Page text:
This is a chapter-by-chapter review of problematic romance novel ‘Walking Disaster’ by Jamie McGuire. Posts in the series will all be linked back to the initial post, here. ‘Walking Disaster’ is a companion novel to ‘Beautiful Disaster’, which is currently being snark-reviewed by the magnificent Jenny Trout. Links to that review and other reviews of Jenny’s can be found here.
- Alcohol (mis)used as a coping mechanism
- Swearing (mine and the book’s)
Chapter Ten: Broken
This chapter opens with Travis sitting at the bar, drinking, smoking and being emo. When the rush quiets down and bartender Cami has a minute, she pours him a shot of Jim Beam. That really doesn’t sound like a stellar idea for someone who’s already drunk, obviously maudlin, and has a reputation for scary anger levels. Actually, I could strike everything in that sentence after ‘already drunk’ and it still wouldn’t sound like a stellar idea, but… you know, at least less of a terrible one. Slightly.
Anyway, apparently she’s doing it to get him to talk about what’s on his mind. She asks him about ‘the girl’, because apparently she assumes that’s the issue because heteronormativity, and he talks about Abby a little. He describes her as a ‘demonic pigeon’, which is not a phrase I expect to hear terribly often in my life. That said, I just googled it out of curiosity and it turns out to be the name of a Warhammer Games guild in Athens, the username of someone on the Deviant Art website, the nym of someone who keeps a website of what appear to be very NSFW stories, and a YouTube video about a pigeon with a fatal disease. So, um, that was interesting.
Anyway, we also get this:
“She hates me.”
“No, I heard her tonight. By accident. She thinks I’m a scumbag.”
“She said that?”
Let us, for comparison, quickly recap what Abby actually said:
“[…] He told me he doesn’t see me like that, anyway. Besides, he’s a total commitment-phobe. I’d be hard-pressed to find a girlfriend outside of you that he hasn’t slept with, and I can’t keep up with his mood swings. […]”
Abby lists a couple of specific things about Travis that she says bother her to the point where a relationship wouldn’t work, and Travis’s takeaway from that is ‘She hates me and thinks I’m a scumbag.’ Followed by uncontrollable fury. And then getting drunk.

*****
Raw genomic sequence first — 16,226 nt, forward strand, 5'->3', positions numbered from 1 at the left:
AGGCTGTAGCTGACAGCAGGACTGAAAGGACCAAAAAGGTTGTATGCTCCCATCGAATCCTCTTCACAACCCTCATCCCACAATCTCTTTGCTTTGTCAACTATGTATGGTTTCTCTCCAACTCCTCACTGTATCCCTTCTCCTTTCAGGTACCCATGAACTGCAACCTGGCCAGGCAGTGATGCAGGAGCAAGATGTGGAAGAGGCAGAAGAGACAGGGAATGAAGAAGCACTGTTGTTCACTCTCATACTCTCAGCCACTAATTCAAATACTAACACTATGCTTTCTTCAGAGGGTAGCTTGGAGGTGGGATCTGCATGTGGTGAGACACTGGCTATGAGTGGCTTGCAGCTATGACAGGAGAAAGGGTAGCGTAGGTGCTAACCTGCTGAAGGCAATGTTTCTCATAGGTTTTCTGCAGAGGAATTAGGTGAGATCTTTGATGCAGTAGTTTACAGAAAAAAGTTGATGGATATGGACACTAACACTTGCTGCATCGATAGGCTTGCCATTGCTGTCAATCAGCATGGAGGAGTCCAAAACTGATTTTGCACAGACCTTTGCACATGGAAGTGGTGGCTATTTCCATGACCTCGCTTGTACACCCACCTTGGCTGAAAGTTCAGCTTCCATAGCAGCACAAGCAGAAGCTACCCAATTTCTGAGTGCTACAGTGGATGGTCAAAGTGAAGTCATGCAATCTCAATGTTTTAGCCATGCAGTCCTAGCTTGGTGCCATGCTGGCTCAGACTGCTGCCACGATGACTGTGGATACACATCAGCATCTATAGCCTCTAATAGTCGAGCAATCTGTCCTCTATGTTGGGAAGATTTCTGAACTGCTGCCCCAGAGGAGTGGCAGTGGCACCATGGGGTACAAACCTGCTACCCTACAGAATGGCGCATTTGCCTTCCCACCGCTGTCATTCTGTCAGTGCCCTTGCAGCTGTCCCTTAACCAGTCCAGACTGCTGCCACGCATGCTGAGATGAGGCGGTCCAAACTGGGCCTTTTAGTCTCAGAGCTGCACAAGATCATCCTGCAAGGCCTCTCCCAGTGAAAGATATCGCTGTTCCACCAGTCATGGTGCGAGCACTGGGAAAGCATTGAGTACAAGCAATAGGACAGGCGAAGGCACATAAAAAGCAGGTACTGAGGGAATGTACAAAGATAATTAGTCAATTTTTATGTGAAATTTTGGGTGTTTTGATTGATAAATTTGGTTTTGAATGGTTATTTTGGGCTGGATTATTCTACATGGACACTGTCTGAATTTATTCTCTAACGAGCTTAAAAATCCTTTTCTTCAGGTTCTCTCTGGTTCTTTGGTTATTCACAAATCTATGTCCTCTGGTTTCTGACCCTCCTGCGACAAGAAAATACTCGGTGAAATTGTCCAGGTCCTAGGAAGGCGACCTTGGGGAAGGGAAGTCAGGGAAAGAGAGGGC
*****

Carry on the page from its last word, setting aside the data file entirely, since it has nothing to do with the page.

This, again, is poison to a relationship. If he is this hypersensitive to any negative feedback from Abby, then, when she does go out with him (let’s face it, we all know it’s a ‘when’), how is he going to deal with those times when she needs to say ‘Hey, dude, need you to stop doing that thing you’re doing as it’s a no-no for me’? And there’ll be times when that happens; there always are in a relationship. Part of keeping a relationship healthy and functional consists of being able to accept and take on board such comments without going into a whiney meltdown over how horribly upsetting it is for you that your partner doesn’t think you’re the perfectest thing ever.
Anyway, Cami tells him he ‘kinda’ is a scumbag, but maybe he can change and be a better man for Abby. (And then pours him another shot. What the hell, Cami?) Travis reluctantly agrees that he’s a scumbag and says he doesn’t know whether he can change, and he probably can’t change enough to deserve Abby. Cami points out that Abby can be the judge of that. Travis asks for more beer and Cami tells him she thinks he’s had enough, which, Cami, is something you should have thought about before pouring him those whiskeys. Travis tells her to just fucking do it. Scene break.
Travis wakes up in bed and finds it’s early afternoon, his mouth tastes horrible because of the hangover, and Abby’s not there. He goes to look for her and finds her asleep on the recliner, which sounds sensible to me. And… oh, noes! Travis sees two empty condom wrappers! No, they’re not Abby’s, though that would have been a cool twist. They’re Travis’s. The memories of last night rush back to him; two girls got persistent in chatting him up and he eventually offered to take them home and have sex with them both. They were both enthusiastic about the suggestion, so he brought them back and, as he puts it, ‘bagged’ them.
(No, in case you were wondering, there’s no sign of the girls now, so I guess Travis did his ‘nice to have fucked you, bye’ routine and chucked them out. I hope they got home safely, but, sadly, we’ll probably never know, since it’s unlikely they’ll be given any role beyond that of being an obstacle to the Travis/Abby romance.)
Travis, horrified, realises Abby must have heard him with the girls, which he thinks will put her off staying. Frankly, if your behaviour so far hasn’t done that… Anyway, he sits there in a panic, thinking he’s blown it with Abby and trying to figure out how to fix this.
Of course, this does not result in him deciding that he needs to apologise, talk with Abby properly, or go to anger management therapy so that in future he has better responses to ‘I heard something I didn’t like’ than ‘get blasted drunk and make self-destructive decisions’. Instead, Travis frantically wakes Shep up to ask to borrow his car. And also to ask Shep to try to stall Abby if she wakes up, to keep her from leaving before Travis gets back. (BTW, America is also asleep, so that means all four of them have slept till early afternoon. Even given that they’re students on what I’m assuming is now a weekend, that seems a bit excessive. Maybe that’s just me.)